‘If we can help other people to be themselves, we want to do so.’ In the latest example of the pair embracing their profile, they released a short film entitled ‘Love Always Wins’ in March.
Eriksson’s Sweden team-mate Kosovare Asllani also feels like she is a role model, but for very different reasons as one of the few Albanian footballers at the top level of the women’s game.
She is the daughter of Kosovan migrants who emigrated to Sweden, and Asllani has been keen to ensure she remembers her family roots.
Her first name – literally meaning ‘girl from Kosovo’ – is an example of that while she has a tattoo of the double-headed black eagle of Albania on her ankle. It has helped her become the poster girl for Sweden’s immigrant communities.
Kosovare Asllani is the daughter of Kosovan migrants who emigrated to Sweden
‘I definitely feel like a role model,’ she told Morning Star Online in 2017. ‘I get a lot of messages. My parents tell me young people really look up to me because I’m one of the few Albanian footballers in the women’s game that reached the top level.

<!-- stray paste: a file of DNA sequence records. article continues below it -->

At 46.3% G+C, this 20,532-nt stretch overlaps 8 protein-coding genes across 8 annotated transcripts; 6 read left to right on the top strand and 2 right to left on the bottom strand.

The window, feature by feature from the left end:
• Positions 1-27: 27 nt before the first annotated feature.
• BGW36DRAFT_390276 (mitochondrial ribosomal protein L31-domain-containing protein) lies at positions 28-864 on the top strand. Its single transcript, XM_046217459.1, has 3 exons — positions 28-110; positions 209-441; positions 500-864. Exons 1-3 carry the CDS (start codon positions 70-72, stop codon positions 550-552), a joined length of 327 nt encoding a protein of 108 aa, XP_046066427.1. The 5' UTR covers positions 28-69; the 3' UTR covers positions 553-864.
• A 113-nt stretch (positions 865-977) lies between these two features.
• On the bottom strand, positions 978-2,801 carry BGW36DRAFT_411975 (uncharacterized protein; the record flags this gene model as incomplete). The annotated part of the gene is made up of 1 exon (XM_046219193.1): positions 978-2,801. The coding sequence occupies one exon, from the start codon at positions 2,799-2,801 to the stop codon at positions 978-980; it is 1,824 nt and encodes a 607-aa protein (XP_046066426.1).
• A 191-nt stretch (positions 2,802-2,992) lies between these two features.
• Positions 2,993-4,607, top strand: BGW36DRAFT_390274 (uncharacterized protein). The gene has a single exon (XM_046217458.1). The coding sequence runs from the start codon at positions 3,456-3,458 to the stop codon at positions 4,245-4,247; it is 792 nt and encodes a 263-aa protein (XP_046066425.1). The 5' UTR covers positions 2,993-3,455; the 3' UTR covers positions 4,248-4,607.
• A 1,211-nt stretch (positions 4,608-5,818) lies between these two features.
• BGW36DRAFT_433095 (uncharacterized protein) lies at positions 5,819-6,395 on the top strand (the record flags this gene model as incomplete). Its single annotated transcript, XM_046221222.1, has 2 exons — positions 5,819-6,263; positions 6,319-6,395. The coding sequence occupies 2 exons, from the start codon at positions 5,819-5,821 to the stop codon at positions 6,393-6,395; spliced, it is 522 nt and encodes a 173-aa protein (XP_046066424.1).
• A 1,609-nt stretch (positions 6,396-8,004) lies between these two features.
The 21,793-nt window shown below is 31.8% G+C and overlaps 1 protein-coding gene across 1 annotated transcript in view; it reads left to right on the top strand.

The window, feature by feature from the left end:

‘I was born in Sweden, but at the same time I’m really proud of my heritage, that my parents are born and raised in Kosovo, I’m both Albanian and Swedish.
‘I grew up with a family that have shown me how people in Kosovo listen to Albanian music. I love it. We’re not a bad country.’
Meanwhile, fellow forward and Arsenal striker Stina Blackstenius leads the Swedish frontline.
Blackstenius started playing football with her older brother Oscar in a team her father Magnus managed, and it was not until she turned 15 that she decided to football was the career she wanted to pursue.